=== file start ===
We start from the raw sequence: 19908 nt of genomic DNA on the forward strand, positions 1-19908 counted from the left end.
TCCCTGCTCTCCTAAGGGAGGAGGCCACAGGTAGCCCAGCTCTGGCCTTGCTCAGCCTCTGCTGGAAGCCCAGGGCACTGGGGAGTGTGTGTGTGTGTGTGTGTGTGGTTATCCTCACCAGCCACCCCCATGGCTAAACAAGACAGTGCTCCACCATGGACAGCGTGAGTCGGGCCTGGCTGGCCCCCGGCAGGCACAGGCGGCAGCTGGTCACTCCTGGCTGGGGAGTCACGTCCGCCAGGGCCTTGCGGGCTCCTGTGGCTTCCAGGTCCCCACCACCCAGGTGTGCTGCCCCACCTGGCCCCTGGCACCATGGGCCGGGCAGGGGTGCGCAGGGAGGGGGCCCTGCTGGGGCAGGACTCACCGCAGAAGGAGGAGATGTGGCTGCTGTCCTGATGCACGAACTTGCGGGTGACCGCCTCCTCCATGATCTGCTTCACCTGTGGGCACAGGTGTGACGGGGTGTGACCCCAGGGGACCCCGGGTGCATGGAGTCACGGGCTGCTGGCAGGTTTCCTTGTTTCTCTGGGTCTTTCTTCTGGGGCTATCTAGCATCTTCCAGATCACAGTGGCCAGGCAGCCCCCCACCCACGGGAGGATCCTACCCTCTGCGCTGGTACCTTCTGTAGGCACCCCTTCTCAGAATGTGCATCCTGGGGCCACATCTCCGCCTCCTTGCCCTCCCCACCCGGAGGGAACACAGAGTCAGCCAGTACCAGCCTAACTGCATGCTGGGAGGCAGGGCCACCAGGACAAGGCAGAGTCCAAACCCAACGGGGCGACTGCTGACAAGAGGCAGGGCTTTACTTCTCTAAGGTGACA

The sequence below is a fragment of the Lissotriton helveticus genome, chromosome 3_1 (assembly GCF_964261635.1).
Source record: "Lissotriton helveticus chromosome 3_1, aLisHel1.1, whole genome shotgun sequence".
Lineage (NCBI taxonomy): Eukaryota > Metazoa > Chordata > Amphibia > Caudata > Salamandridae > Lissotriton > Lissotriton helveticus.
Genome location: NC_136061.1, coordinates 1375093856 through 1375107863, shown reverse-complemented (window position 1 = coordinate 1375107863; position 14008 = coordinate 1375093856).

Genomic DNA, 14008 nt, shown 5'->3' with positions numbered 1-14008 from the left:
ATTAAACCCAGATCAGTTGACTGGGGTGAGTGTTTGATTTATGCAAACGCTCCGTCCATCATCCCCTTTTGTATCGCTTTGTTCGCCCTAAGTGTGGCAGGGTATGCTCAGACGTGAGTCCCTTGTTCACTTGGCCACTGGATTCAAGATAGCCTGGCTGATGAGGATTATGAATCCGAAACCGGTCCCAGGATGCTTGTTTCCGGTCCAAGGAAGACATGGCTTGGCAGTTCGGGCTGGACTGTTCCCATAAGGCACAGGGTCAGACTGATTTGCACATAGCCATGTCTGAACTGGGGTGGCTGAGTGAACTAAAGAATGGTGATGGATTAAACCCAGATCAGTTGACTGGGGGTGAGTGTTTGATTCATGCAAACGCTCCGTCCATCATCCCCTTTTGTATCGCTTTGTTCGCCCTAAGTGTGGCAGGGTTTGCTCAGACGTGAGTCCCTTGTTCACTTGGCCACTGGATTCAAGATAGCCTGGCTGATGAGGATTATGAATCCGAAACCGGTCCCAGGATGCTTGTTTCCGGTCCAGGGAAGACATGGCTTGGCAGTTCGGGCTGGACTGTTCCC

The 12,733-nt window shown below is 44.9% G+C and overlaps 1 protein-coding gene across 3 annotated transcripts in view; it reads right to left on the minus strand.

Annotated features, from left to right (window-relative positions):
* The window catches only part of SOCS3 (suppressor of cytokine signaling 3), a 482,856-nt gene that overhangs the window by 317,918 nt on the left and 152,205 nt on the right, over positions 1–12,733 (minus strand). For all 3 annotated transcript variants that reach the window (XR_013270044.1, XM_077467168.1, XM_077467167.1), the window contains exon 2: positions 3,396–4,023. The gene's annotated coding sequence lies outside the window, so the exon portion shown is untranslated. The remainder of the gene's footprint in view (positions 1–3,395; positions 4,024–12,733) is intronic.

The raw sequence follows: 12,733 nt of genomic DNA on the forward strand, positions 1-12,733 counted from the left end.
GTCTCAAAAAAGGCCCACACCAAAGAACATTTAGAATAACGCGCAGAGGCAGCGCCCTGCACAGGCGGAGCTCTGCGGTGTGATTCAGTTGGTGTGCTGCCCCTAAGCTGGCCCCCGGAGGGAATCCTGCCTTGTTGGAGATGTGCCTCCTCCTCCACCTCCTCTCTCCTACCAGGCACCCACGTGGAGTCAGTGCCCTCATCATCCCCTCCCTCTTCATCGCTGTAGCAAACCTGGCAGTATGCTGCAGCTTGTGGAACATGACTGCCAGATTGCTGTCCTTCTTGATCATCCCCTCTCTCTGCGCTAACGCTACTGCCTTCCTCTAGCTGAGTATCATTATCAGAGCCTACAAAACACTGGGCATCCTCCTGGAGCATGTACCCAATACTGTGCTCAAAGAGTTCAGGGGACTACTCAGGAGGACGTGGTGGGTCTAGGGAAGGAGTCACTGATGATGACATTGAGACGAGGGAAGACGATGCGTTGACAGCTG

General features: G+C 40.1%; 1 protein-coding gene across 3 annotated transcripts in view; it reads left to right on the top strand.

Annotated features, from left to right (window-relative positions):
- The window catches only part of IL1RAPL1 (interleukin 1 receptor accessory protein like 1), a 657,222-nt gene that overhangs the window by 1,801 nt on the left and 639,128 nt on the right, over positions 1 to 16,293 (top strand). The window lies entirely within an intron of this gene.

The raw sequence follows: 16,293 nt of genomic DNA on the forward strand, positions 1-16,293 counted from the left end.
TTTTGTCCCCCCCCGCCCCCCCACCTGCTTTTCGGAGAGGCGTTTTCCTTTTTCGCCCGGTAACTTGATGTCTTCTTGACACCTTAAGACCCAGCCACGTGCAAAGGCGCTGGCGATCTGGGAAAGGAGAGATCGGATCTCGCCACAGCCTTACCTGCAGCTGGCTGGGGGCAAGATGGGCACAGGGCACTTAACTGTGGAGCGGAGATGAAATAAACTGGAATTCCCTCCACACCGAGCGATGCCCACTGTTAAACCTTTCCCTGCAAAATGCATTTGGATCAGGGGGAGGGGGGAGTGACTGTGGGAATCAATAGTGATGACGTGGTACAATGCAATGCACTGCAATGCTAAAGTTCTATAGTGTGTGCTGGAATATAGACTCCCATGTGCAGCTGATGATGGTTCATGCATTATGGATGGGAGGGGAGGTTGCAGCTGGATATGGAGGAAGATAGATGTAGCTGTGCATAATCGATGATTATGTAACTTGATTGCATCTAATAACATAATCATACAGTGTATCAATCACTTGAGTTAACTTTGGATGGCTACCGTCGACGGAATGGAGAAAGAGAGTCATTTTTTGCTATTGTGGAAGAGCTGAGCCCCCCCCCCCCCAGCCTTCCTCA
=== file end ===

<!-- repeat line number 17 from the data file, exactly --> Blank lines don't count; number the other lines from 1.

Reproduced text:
The raw sequence follows: 16,293 nt of genomic DNA on the forward strand, positions 1-16,293 counted from the left end.